The new furnace installed at Höganäs.
The new furnace installed at Höganäs.

Höganäs says this will make it easier for the company to make cost-efficient, high-quality PM components. Chromium-alloyed powders provide a cost-efficient way to manufacture high-performance applications. However, PM components produced from such powders cannot be surface hardened by conventional gas carburising and oil quenching. To meet the stringent requirements on quality and dimensional accuracy, an alternative is to use LPC with pressurised gas quenching.

LPC is a well proven heat treatment technology already globally applied by many OEMs. Its benefits over traditional atmospheric carburising include process design flexibility including high temperature sintering, precisely monitored process control, well-defined uniform and tailored case-depths as well as the elimination of any risk for oxidation.

Besides this, LPC results in reduced distortions during the heat treatment process and can improve the overall dimensional quality and tolerances of PM components. As opposed to traditional methods, the processing under vacuum versus atmospheric, also reduces the risk of contaminants and delivers clean and bright surfaces. There is also the possibility of reducing overall CO2 emissions and eliminating the need for secondary cleaning processes, such as shot blasting or washing.

Due to the overall reduced process chain and reduced time for the handling of parts, the one-cycle batch vacuum sintering combined with low pressure carburising and gas quenching, leads to lower total factor cost for heat treated components.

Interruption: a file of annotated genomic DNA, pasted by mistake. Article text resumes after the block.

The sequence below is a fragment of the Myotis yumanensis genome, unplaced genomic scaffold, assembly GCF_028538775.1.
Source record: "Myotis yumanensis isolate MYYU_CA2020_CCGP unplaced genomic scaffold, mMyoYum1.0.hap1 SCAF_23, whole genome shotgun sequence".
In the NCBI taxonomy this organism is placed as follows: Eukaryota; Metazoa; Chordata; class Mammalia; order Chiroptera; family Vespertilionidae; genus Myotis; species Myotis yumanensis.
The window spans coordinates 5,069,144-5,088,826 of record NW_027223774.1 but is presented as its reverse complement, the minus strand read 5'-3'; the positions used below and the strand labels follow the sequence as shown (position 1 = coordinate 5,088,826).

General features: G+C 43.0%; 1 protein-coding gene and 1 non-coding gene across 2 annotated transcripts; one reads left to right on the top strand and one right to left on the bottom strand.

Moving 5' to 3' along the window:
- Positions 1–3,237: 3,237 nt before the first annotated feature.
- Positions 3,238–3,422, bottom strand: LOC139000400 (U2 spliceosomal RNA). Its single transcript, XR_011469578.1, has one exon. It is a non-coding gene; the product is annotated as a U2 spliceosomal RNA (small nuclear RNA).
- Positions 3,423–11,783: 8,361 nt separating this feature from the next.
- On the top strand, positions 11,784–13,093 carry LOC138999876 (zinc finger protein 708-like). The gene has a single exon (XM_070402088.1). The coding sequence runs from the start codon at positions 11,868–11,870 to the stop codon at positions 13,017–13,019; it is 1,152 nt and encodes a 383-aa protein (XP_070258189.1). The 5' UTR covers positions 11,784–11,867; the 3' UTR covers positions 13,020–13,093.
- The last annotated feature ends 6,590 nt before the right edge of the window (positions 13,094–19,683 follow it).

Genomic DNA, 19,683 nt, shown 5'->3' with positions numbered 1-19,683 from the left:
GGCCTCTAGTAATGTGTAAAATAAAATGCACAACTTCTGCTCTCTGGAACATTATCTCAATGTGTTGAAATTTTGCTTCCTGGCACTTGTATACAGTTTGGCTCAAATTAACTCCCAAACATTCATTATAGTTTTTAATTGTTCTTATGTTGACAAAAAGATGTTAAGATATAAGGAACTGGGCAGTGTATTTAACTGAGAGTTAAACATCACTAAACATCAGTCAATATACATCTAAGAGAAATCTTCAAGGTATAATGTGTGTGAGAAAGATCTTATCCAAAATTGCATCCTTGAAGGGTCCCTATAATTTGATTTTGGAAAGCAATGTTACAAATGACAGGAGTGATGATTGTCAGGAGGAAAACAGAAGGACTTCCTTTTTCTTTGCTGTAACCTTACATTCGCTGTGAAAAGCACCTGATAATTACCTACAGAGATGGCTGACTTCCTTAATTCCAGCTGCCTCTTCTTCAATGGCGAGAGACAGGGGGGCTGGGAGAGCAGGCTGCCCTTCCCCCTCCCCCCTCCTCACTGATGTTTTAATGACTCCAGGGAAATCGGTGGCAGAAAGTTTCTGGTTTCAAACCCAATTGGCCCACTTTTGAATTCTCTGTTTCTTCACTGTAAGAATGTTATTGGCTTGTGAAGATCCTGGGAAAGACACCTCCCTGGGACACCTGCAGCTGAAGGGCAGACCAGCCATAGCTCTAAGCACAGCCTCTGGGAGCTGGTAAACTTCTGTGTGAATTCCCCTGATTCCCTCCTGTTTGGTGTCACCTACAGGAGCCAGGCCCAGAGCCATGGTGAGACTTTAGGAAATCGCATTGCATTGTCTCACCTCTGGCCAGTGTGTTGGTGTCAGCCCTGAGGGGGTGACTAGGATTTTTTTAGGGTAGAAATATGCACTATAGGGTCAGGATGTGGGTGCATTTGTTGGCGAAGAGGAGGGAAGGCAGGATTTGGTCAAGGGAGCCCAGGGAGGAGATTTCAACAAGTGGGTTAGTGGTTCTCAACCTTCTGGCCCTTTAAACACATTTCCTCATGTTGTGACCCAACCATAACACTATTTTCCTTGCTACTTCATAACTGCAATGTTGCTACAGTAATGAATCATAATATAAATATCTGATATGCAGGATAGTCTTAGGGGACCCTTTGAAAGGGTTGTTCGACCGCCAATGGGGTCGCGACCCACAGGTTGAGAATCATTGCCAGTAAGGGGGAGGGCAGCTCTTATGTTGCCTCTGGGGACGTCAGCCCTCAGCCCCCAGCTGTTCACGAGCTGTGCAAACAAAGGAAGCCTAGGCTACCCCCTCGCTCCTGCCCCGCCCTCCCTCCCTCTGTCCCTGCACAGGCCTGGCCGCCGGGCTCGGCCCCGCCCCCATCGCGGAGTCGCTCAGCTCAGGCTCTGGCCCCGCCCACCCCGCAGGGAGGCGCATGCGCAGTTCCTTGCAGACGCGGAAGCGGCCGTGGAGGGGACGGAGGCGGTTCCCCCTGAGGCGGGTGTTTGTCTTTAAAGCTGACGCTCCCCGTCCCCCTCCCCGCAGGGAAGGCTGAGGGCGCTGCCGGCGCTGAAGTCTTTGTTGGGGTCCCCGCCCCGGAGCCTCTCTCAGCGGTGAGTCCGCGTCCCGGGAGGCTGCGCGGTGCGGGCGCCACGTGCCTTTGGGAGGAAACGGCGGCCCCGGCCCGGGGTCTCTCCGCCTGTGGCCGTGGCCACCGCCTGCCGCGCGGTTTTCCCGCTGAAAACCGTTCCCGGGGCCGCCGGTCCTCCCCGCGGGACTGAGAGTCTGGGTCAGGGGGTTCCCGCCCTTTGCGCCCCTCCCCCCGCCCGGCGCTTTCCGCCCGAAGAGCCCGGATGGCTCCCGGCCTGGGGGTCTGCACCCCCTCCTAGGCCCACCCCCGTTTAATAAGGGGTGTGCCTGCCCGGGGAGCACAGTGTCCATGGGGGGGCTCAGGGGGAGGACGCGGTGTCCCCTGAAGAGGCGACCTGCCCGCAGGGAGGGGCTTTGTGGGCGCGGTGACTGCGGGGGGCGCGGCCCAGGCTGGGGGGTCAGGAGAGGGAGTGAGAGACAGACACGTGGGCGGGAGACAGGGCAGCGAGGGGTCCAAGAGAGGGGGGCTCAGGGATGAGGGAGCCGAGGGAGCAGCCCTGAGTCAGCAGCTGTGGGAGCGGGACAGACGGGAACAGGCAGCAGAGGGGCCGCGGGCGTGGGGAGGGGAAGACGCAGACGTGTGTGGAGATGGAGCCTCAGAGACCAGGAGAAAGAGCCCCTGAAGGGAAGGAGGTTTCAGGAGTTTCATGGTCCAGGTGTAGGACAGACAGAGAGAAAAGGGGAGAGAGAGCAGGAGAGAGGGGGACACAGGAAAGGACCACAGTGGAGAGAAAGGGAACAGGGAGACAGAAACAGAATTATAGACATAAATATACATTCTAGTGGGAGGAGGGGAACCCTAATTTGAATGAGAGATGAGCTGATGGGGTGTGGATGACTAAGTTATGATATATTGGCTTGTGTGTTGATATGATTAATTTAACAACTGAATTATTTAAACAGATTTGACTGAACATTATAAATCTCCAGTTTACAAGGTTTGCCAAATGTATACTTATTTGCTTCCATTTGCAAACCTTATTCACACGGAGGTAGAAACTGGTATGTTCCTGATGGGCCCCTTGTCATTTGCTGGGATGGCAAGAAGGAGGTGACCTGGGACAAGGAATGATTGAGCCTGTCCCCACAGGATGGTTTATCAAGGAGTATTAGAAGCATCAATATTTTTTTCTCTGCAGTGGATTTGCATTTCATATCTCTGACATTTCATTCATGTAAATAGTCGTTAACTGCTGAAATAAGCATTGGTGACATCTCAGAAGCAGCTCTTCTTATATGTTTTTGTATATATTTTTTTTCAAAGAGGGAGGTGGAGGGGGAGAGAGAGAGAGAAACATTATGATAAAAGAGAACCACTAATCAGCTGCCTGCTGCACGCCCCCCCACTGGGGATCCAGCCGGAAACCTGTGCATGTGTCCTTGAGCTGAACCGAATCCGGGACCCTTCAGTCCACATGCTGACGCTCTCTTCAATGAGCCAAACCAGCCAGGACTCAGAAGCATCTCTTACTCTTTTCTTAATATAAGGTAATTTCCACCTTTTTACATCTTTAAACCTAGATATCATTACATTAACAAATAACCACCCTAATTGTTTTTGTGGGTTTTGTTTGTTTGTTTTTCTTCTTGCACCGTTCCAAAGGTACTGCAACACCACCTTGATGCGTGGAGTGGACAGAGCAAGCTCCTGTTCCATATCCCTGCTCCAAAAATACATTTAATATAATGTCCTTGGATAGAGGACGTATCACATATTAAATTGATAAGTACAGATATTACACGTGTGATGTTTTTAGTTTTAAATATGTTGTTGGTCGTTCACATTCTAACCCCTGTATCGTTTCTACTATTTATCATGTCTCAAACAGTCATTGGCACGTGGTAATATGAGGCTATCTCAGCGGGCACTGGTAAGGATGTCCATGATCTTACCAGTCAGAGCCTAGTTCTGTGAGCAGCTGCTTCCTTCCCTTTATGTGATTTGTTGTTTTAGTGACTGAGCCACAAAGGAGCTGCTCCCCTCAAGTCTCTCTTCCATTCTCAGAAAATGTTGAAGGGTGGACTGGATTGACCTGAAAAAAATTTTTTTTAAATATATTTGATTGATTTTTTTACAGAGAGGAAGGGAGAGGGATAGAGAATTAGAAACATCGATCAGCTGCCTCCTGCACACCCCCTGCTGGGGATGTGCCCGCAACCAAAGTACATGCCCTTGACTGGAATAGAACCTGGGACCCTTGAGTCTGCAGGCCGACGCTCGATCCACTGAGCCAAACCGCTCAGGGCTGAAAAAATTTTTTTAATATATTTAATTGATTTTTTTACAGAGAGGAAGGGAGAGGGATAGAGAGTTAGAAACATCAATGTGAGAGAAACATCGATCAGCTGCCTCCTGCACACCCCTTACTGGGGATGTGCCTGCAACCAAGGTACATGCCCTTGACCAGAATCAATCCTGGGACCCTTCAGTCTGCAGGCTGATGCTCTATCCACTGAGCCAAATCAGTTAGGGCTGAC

The LPC furnace works by alternate injection of acetylene (for carburising) and nitrogen (for diffusion) at low pressure (5-10 mbar), the parts get carburised by decomposition of acetylene at the surface, followed by diffusion of carbon to an appropriate carburising depth. After the carburisation the parts are moved to the quench cell where they are quenched in nitrogen at pressure up to 20 bar. The high pressure nitrogen in the quench cell is circulated by turbines through heat exchangers to obtain high cooling rates.

“The furnace allows a very precise control of the carbon profile and, thanks to the gas cooling, also reduced distortion compared to oil quench,” Magnus Dahlström, Höganäs development engineer, explained.

It can also be used to combine de-lubrication and sintering of the parts with heat treatment into one single process cycle, starting with green parts and resulting in heat treated and surface hardened parts.

The new furnace concept will be exposed and presented to the PM industry community and public for the first time during the forthcoming PoP Day on 18 September.

“With the new furnace in the PoP Centre we can offer state-of-the-art technology for sintering and hardening of PM parts in pilot scale,” said Mats Larsson, Höganäs manager PM components – process development. “Our intention is to work closely with customers and end-users to develop attractive PM solutions, both from a cost and functional perspective, and ultimately to help reduce time to market and grow the market for PM parts in high-strength applications, with load carrying gears as the main target.”